Need some quick advice on how to use your new snow blower?
Read up on these snow blower operating tips, so you'll be prepared to take on anything from a few inches to a few feet of snow.
Perform a Pre-Check
Check the following before you use your snow blower:
- Is the gas tank filled with fresh stabilized fuel, and is the oil filled to the proper level?
- Are the shear pins, skid shoes, and scraper blade installed on your two stage snow blowers?
- Have you cleared all foreign objects from your driveway/sidewalks?
- Are you wearing appropriate clothes that won't get stuck on any parts of the machine? Gloves, safety glasses, and bright colored clothing are recommended.
- Do you understand how to operate the controls, like the auger and drive clutch, chute controls, and steering levers. (Read Owner's Manual)
Discharging Snow - Plan Ahead
Similar to mowing the lawn, decide on a pattern or plan of attack, so you won't have to clear snow from an area twice.
Determine where you want to pile up the discharged snow, whether it's on one side or both sides of the driveway. Make sure you never blow snow in the direction of houses, cars, or other people.
Blowing snow into the street isn't always a smart idea either. First, it's dangerous for any passing cars. Second, if snow plow trucks regularly plow the streets, they'll push the snow right back onto your sidewalk.
*Hint: Wind direction can play a big part in deciding where to discharge snow. Nobody wants a face full of snow blowback.
Start the Snow Blower in a Ventilated Area
Before you start, make sure the auger and drive clutch are disengaged. Start your snow blower outside or in the garage with the door open, so the fumes won't overwhelm you.
Many snow blowers now come with an electric start option, which requires an extension cord to be plugged into an outlet.
Check your owner's manual for extension cord recommendations.
Use Both Hands
Once your snow blower is running, keep both hands on the machine as much as possible. This allows you to have quicker access to the controls. Plus it's safer, in case you begin to slip.
Many two stage snow blowers have a one-hand interlock feature, so you can drive the snow blower with one hand and rotate the chute with the other.
Slow and Steady Wins the Race
Clearing snow isn't a race. If you go too fast in heavy deep snow, you could clog the snow blower. Then you'd have to spend time cleaning it out or replacing a shear pin.
Set a steady pace based on the snow conditions, and make slow easy turns.
Turning a single stage snow blower is simple. It's like using a push lawn mower. One quick turn, and you're ready for the next pass. Don't forget to rotate the chute as needed.
Turning a two stage snow blower can be more difficult. Many people purchase snow blowers with the power steering option. This allows you to slow down or stop one wheel while making a turn.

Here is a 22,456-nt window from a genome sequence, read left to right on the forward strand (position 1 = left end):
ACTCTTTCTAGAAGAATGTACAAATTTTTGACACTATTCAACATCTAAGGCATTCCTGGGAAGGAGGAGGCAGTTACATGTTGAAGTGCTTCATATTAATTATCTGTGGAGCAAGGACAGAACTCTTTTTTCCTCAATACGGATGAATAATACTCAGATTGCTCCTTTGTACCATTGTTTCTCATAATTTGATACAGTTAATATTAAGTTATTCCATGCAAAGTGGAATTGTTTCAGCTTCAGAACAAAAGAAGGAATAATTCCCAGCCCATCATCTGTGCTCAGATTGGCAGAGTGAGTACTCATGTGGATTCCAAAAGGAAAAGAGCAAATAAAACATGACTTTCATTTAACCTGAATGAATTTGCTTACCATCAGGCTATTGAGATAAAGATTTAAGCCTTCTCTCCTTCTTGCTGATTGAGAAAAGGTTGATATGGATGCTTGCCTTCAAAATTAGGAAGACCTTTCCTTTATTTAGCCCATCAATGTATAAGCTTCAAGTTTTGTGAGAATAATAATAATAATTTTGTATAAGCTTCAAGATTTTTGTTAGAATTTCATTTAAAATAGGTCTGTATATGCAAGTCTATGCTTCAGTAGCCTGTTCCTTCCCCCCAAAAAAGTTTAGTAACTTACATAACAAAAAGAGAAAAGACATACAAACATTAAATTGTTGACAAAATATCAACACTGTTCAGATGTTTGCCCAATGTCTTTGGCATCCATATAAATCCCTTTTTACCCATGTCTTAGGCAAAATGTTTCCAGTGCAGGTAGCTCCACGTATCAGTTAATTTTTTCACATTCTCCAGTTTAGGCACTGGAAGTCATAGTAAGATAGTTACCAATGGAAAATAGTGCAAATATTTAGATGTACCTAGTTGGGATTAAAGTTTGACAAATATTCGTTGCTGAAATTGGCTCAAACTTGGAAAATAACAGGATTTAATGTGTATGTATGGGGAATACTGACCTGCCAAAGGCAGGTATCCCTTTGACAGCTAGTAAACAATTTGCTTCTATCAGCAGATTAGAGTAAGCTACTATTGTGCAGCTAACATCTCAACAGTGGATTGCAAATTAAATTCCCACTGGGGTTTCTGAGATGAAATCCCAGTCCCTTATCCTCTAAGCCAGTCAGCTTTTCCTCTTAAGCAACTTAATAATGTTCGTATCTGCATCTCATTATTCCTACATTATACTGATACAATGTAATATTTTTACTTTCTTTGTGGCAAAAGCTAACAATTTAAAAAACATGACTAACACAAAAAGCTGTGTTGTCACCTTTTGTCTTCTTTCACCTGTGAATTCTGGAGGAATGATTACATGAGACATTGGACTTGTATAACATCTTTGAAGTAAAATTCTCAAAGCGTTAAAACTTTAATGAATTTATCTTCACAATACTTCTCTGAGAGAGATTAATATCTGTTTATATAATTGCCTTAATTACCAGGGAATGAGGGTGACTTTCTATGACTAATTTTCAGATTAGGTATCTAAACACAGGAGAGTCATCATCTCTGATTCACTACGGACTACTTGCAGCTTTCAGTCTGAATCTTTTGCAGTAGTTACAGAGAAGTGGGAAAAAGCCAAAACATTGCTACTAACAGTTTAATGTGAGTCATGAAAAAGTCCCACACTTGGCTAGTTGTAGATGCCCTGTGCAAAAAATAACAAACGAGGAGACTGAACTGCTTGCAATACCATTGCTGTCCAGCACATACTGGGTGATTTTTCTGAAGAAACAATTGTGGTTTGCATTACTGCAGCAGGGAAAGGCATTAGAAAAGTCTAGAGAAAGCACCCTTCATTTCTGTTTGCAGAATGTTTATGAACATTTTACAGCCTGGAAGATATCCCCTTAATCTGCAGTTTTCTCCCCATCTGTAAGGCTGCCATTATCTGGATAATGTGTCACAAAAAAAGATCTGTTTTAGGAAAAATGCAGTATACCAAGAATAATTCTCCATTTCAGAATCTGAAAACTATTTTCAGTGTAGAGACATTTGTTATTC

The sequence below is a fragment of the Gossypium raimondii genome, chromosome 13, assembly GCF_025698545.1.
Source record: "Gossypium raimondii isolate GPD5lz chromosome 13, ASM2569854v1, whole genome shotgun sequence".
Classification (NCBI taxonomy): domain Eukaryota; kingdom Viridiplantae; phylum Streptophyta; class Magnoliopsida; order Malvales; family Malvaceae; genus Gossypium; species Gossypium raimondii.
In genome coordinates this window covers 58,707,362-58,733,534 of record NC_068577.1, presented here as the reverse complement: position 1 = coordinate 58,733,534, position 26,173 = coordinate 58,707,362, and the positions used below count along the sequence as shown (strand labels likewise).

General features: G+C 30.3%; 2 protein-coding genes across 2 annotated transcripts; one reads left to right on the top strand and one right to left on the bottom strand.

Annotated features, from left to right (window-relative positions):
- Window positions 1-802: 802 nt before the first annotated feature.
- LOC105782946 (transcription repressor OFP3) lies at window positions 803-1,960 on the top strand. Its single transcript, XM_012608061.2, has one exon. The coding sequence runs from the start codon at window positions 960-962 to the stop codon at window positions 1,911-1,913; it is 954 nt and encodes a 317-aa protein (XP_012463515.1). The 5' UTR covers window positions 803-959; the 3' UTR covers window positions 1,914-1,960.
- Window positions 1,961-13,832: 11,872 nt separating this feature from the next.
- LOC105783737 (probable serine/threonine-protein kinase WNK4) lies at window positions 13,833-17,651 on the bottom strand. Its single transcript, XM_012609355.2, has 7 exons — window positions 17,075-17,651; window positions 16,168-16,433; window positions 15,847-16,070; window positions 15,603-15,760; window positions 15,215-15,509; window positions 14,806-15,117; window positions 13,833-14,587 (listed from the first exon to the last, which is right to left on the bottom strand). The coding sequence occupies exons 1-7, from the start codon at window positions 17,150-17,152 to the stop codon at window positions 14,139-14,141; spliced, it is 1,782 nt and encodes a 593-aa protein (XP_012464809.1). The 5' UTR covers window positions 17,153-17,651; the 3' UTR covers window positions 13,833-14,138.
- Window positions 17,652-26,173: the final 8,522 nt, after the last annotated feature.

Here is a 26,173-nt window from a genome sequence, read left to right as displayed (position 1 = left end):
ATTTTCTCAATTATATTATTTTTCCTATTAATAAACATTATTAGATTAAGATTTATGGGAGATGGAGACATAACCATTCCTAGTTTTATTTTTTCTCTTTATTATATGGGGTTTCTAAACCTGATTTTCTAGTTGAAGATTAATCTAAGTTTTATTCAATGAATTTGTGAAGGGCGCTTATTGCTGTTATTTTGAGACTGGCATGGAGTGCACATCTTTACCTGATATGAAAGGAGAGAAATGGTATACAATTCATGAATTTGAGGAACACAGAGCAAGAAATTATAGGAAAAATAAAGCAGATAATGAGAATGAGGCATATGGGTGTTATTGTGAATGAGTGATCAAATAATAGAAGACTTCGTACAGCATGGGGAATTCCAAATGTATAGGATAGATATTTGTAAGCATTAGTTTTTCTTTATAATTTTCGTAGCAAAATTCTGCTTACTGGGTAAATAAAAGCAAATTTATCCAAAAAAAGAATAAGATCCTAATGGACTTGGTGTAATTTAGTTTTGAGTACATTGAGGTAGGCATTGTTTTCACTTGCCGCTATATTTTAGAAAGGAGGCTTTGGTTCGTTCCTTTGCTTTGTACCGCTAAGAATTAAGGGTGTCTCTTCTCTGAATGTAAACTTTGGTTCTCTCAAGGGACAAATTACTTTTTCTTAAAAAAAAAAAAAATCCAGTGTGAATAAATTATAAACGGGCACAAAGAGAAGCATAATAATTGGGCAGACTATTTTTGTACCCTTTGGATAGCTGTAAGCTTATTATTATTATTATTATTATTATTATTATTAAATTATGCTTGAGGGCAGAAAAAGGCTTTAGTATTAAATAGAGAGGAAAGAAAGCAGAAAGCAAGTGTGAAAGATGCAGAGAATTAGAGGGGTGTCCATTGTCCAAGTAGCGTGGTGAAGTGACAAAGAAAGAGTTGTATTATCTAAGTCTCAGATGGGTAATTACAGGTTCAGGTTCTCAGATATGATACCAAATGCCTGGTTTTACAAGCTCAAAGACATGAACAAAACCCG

To make a proper turn, disengage the augers, then squeeze the steering lever handle on the side you want to turn into. Again, be aware of the discharge chute direction before you make the next pass.
How to Clear on Gravel Surfaces
Clearing snow on a gravel surface with a single stage snow blower is dangerous, so it's best not to attempt it at all.
Since the auger paddles come into direct contact with the ground, you'll pick up stones and send them flying everywhere.
Use a two stage snow blower to clear gravel surfaces. It's recommended that you adjust the skid shoes or the height of the auger housing to a higher setting, so a thin layer of snow can be left on top of the gravel.
This prevents the augers from collecting the gravel and discharging it through the chute.
Snow Blower DON'TS
In all the excitement of operating your equipment, don't forget about these snow blower Don'ts.
- Don't leave a running snow blower unattended.
- Don't clean out the chute or augers with your hands or feet.
- Don't point the chute at buildings, cars, or people.
- Don't refuel while the engine is on.
- Don't start the snow blower in an enclosed area.
- Don't use the snow blower to clear anything other than snow.
Feel free to learn more about snow blower safety.
Finishing Touches: Wipe Down
Just like kicking snow off your boots before you step in the house, wipe down your snow blower before you put it away. This prevents you from having to deal with a watery mess in your garage.
With the engine shut off, use the cleanout tool or similar device to remove snow in the auger housing and discharge chute. Wipe any additional snow off of the snow blower.
If you have one, put down a snow blower mat to collect the melting snow and protect the surface from scratches.
Or try a can of Sno-Jet Spray to prevent snow from sticking to the parts of your snow blower.
Conclusion & Thoughts
The best piece of advice when learning to use new equipment is to read the owner's manual for more detailed explanations on how to operate certain parts and features.
So, when the next Winter storm comes, you'll be ready to get out there and try out your snow blowing skills.
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Article by: Turner Anderson